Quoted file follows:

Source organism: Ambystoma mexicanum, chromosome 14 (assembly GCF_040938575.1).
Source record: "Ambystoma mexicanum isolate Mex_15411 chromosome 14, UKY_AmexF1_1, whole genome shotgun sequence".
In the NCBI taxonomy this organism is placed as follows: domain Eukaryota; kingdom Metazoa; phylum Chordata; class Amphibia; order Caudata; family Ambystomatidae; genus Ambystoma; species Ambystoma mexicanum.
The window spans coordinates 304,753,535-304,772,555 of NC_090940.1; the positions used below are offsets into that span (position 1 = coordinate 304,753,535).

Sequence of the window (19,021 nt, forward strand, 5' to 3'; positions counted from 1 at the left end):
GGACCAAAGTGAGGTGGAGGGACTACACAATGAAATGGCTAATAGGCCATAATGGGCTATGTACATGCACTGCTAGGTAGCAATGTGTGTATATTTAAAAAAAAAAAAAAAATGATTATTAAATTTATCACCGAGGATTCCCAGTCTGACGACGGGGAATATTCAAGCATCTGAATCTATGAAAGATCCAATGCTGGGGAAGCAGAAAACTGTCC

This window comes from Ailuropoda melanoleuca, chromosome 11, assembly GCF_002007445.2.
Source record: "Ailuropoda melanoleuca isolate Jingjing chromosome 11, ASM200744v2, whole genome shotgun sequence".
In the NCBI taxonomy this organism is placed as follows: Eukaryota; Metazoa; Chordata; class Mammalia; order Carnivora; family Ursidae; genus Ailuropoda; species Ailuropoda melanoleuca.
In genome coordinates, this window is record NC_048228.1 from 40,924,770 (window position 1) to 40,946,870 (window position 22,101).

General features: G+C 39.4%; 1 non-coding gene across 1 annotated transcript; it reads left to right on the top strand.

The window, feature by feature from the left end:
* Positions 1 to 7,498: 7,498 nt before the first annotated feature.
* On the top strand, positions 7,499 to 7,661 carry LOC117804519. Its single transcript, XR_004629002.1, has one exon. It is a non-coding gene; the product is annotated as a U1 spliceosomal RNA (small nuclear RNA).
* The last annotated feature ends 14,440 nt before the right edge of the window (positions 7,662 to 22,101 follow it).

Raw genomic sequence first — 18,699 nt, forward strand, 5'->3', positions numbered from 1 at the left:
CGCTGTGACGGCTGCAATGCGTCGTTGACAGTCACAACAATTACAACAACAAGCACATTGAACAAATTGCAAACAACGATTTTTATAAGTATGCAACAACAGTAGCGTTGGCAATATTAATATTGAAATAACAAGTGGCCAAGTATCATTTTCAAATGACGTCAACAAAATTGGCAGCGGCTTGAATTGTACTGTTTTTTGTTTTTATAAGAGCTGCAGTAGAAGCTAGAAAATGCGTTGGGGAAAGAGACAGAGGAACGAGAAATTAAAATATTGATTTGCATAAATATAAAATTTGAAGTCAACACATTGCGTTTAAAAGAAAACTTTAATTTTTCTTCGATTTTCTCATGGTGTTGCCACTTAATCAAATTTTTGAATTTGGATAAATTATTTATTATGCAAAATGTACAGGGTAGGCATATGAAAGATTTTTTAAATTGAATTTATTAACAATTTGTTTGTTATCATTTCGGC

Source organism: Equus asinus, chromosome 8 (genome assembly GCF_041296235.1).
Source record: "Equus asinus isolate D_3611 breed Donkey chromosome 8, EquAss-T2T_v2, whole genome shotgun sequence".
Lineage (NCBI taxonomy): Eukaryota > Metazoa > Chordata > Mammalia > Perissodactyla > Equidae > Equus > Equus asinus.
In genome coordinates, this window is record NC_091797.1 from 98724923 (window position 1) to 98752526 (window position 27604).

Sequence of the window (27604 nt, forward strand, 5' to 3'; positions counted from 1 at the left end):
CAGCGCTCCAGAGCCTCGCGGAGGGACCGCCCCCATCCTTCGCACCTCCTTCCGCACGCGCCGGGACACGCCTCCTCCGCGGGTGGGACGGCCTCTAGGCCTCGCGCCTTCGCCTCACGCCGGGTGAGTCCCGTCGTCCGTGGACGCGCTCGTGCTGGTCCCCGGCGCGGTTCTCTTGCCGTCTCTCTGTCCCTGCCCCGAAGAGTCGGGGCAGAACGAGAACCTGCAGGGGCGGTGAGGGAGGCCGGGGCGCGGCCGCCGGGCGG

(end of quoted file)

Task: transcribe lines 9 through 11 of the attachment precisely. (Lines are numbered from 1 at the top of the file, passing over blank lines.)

In the NCBI taxonomy this organism is placed as follows: Eukaryota; Metazoa; Chordata; class Mammalia; order Carnivora; family Ursidae; genus Ailuropoda; species Ailuropoda melanoleuca.
In genome coordinates, this window is record NC_048228.1 from 40,924,770 (window position 1) to 40,946,870 (window position 22,101).

General features: G+C 39.4%; 1 non-coding gene across 1 annotated transcript; it reads left to right on the top strand.